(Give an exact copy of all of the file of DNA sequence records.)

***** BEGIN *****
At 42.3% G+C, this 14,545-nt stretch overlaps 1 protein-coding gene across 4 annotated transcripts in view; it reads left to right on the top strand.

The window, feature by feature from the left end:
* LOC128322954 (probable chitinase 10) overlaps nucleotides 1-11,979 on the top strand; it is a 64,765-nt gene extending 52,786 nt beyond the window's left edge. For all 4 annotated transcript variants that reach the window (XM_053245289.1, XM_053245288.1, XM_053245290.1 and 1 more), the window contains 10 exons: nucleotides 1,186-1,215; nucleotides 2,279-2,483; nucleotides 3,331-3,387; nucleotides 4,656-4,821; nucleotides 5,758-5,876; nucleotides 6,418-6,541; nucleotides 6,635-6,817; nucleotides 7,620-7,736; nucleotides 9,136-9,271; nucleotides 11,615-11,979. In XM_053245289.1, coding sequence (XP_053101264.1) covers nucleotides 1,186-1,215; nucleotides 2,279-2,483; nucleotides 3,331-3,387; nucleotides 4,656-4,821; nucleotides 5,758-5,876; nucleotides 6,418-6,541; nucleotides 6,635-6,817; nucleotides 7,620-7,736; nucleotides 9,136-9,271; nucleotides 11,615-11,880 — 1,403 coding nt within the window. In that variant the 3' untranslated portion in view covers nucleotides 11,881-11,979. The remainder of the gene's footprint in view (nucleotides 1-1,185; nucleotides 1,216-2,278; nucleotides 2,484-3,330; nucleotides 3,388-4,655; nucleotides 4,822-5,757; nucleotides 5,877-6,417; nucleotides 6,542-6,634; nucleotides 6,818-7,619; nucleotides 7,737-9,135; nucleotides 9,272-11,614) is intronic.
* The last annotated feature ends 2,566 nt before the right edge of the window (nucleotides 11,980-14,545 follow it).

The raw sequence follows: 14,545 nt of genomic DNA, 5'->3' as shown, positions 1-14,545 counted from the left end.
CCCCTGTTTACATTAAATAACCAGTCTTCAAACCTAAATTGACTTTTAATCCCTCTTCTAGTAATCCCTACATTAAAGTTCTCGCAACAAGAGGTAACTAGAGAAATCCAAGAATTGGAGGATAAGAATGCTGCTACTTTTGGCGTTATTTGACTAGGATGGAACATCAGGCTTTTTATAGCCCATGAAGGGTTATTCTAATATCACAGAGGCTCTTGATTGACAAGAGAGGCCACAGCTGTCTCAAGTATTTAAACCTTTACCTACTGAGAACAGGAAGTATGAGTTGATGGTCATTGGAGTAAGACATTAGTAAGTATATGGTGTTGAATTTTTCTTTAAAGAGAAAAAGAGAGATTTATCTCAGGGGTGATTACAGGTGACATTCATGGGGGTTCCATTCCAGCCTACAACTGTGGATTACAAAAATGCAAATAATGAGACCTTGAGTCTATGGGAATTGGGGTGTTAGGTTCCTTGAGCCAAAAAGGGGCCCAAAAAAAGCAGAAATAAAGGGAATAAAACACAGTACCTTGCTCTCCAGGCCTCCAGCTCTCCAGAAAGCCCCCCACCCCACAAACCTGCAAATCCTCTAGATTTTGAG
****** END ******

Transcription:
At 42.3% G+C, this 14,545-nt stretch overlaps 1 protein-coding gene across 4 annotated transcripts in view; it reads left to right on the top strand.

The window, feature by feature from the left end:
* LOC128322954 (probable chitinase 10) overlaps nucleotides 1-11,979 on the top strand; it is a 64,765-nt gene extending 52,786 nt beyond the window's left edge. For all 4 annotated transcript variants that reach the window (XM_053245289.1, XM_053245288.1, XM_053245290.1 and 1 more), the window contains 10 exons: nucleotides 1,186-1,215; nucleotides 2,279-2,483; nucleotides 3,331-3,387; nucleotides 4,656-4,821; nucleotides 5,758-5,876; nucleotides 6,418-6,541; nucleotides 6,635-6,817; nucleotides 7,620-7,736; nucleotides 9,136-9,271; nucleotides 11,615-11,979. In XM_053245289.1, coding sequence (XP_053101264.1) covers nucleotides 1,186-1,215; nucleotides 2,279-2,483; nucleotides 3,331-3,387; nucleotides 4,656-4,821; nucleotides 5,758-5,876; nucleotides 6,418-6,541; nucleotides 6,635-6,817; nucleotides 7,620-7,736; nucleotides 9,136-9,271; nucleotides 11,615-11,880 — 1,403 coding nt within the window. In that variant the 3' untranslated portion in view covers nucleotides 11,881-11,979. The remainder of the gene's footprint in view (nucleotides 1-1,185; nucleotides 1,216-2,278; nucleotides 2,484-3,330; nucleotides 3,388-4,655; nucleotides 4,822-5,757; nucleotides 5,877-6,417; nucleotides 6,542-6,634; nucleotides 6,818-7,619; nucleotides 7,737-9,135; nucleotides 9,272-11,614) is intronic.
* The last annotated feature ends 2,566 nt before the right edge of the window (nucleotides 11,980-14,545 follow it).

The raw sequence follows: 14,545 nt of genomic DNA, 5'->3' as shown, positions 1-14,545 counted from the left end.
CCCCTGTTTACATTAAATAACCAGTCTTCAAACCTAAATTGACTTTTAATCCCTCTTCTAGTAATCCCTACATTAAAGTTCTCGCAACAAGAGGTAACTAGAGAAATCCAAGAATTGGAGGATAAGAATGCTGCTACTTTTGGCGTTATTTGACTAGGATGGAACATCAGGCTTTTTATAGCCCATGAAGGGTTATTCTAATATCACAGAGGCTCTTGATTGACAAGAGAGGCCACAGCTGTCTCAAGTATTTAAACCTTTACCTACTGAGAACAGGAAGTATGAGTTGATGGTCATTGGAGTAAGACATTAGTAAGTATATGGTGTTGAATTTTTCTTTAAAGAGAAAAAGAGAGATTTATCTCAGGGGTGATTACAGGTGACATTCATGGGGGTTCCATTCCAGCCTACAACTGTGGATTACAAAAATGCAAATAATGAGACCTTGAGTCTATGGGAATTGGGGTGTTAGGTTCCTTGAGCCAAAAAGGGGCCCAAAAAAAGCAGAAATAAAGGGAATAAAACACAGTACCTTGCTCTCCAGGCCTCCAGCTCTCCAGAAAGCCCCCCACCCCACAAACCTGCAAATCCTCTAGATTTTGAG